Viewed from the outside, the timing of Douglas Park’s ascension to the role of Rangers chairman could not have been rougher.
The Scottish businessman stepped up to replace Dave King – the man credited with getting the Ibrox institution back on an even keel – 10 days ago.
The move was no surprise, as Johannesburg-based King had revealed his intent at the club’s AGM last November, and Park was the vice-chair.
Even so, the fact he revealed he had considered staying on to see Rangers through the coronavirus pandemic said it all about the extent to which the world has been turned on its head over the last few weeks.
Support from the authorities is welcome, of course. But the overarching question of how to cope as a football club which can’t play football remains.
Even without the health crisis, the role would have had its challenges.
With Celtic establishing a big lead at the top of the Premiership, the possibility of their rivals capturing 10-in-a-row had moved a giant step closer to reality.
So the Ibrox hot seat is about to get even hotter.
One man who knows everything about tackling what appear insurmountable challenges in football, argues it is important to remember that opportunity often comes disguised as misfortune.
Bryan Jackson is the football finance expert who jumped in to help rescue Hearts, Dundee, Motherwell, Dunfermline and Clyde following the clubs’ respective financial meltdowns.
Now a consultant with Johnston Carmichael, he has stepped back from the frontline of helping clubs in crisis, yet retains a keen interest in the Scottish game.
“As with most problems, an awful lot of it comes down to how you view the situation,” he said.
“If you are talking about Douglas Park as an example, of course these are very testing times.
“That holds true for all football clubs just now – it applies right throughout all walks of life.
“In this case, he is a man stepping into an extremely high-profile role at a time when there are unprecedented restrictions on the business.
“But you have to keep things in context.
“This isn’t someone jetting in from another continent to take over, but the vice-chairman stepping up.
“His support and commitment to the club goes back decades.
“He is also a very successful businessman, who will be well used to having to deal with difficult situations.
“One would imagine becoming chairman has been an ambition of his for quite some time, and now he has achieved it.
“If you are the sort of person who relishes a challenge, then this is your moment, because all clubs will have a need for strong leadership right now.
“When you have got that, my own experience would tell me that people invariably rise to the challenge – individually and collectively.
“And I am talking about desperate situations, in which players and employees are facing up to the prospect of job cuts and wage reductions.
“People want to know exactly what the position is, and then they can make decisions based on that information.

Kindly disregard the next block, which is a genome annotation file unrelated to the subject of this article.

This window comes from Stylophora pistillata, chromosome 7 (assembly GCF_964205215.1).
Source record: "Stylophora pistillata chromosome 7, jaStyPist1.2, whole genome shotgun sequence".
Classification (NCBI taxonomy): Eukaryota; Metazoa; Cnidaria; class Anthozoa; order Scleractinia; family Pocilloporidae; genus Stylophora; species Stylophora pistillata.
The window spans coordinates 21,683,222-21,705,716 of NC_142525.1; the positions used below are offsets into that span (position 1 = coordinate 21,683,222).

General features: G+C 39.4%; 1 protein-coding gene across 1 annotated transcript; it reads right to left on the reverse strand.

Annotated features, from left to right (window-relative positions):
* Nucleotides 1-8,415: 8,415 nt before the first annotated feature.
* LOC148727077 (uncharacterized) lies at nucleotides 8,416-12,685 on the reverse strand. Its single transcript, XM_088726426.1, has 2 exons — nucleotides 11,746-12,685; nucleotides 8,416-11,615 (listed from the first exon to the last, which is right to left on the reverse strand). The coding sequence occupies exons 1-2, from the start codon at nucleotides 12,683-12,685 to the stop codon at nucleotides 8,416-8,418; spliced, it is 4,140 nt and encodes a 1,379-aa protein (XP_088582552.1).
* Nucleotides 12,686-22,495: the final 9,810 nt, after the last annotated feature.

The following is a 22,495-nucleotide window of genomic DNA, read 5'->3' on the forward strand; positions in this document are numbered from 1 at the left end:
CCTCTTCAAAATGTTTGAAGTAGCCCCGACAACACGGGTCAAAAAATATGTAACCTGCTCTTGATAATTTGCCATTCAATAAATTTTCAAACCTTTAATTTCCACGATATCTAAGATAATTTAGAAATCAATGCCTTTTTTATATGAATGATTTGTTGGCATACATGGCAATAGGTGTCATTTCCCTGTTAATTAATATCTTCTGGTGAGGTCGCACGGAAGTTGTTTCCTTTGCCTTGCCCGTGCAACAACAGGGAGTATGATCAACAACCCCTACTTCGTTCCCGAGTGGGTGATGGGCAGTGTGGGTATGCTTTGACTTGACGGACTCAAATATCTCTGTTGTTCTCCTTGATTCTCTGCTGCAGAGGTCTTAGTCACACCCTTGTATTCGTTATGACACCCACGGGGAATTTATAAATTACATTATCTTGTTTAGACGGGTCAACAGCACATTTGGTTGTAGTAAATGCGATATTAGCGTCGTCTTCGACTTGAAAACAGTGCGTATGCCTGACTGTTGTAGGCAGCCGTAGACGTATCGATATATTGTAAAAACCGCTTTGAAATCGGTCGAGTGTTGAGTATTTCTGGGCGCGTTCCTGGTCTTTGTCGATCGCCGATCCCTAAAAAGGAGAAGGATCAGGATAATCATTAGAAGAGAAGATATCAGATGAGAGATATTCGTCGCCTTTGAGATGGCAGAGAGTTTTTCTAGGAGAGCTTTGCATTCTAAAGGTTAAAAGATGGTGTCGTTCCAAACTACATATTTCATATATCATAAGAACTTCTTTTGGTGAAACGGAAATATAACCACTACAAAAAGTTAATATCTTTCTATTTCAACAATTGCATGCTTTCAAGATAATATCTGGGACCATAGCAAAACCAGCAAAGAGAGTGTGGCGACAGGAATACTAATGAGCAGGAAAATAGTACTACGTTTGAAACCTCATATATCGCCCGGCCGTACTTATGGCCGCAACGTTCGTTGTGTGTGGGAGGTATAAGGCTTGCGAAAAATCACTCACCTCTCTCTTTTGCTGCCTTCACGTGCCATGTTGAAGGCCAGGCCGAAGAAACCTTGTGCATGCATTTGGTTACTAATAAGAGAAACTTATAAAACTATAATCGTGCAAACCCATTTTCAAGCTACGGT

“You might have a player asked to take a 50% wage cut who knows he can get more money with someone else. So you lose him.
“That is disappointing, but following the financial structure put in place provides you with a pathway to get out of trouble.
“My point is that I would expect clubs who are proactive in addressing the situation to have a better outcome.
“There will be different approaches across the country. Not everyone has the same idea about how to do business.
“At the same time, regardless of style, strong and confident leaders will stand out.”
As much as he has witnessed clubs coping with the impossible at first hand, Jackson admits the coronavirus shutdown throws up one new and very specific difficulty.
“No one has ever had to deal with this level of uncertainty before. It is completely unknown territory,” he said.
“If you lose a game to snow in January, you can say: ‘OK, we will get the rearranged match played in March or April’. You can plan for that revenue.
“Here, you are getting all sorts of estimates about when the teams will return back to action, ranging from mid-summer to late autumn.
“I understand that because nobody knows exactly how long this is going to last. All people are doing right now is making their best guess.
“I think it is human nature for everyone because we want to be able to make plans.
“However, when you are running a business, it is exceptionally difficult.
“Dealing with a shutdown that lasts a few weeks is one thing. But a loss of gate receipts for three or four months is something completely different.
“Then, even with the financial help from the Government and the football authorities, you could be starting to ask questions about the ability of clubs to survive.
“It is not as simple as saying the big clubs will be fine because they are well off, and the small clubs will suffer because the latter have smaller outgoings.
“What matters is the ability to balance the books.
“In difficult situations, the stronger your business model, the better you are likely to be able to cope.
“Tough times often prove to be the catalyst for positive, long-term change.
“In the clubs I have worked with, I’ve witnessed some amazing contributions from supporters.
“They have seen something which is part of their life being threatened. It has brought home to them just how much their team really means to them, and galvanised them to get directly involved.
“The enthusiasm these fans bring to the situation can be infectious.
“It makes everyone who is at the club concerned, or working with the club, feel the efforts being made to sort things out are a big team effort.
“Clubs who come out the other side are left stronger and make a big effort to connect with the community.
“Certainly staying positive and proactive would look the best approach to dealing with the challenges that lie ahead.”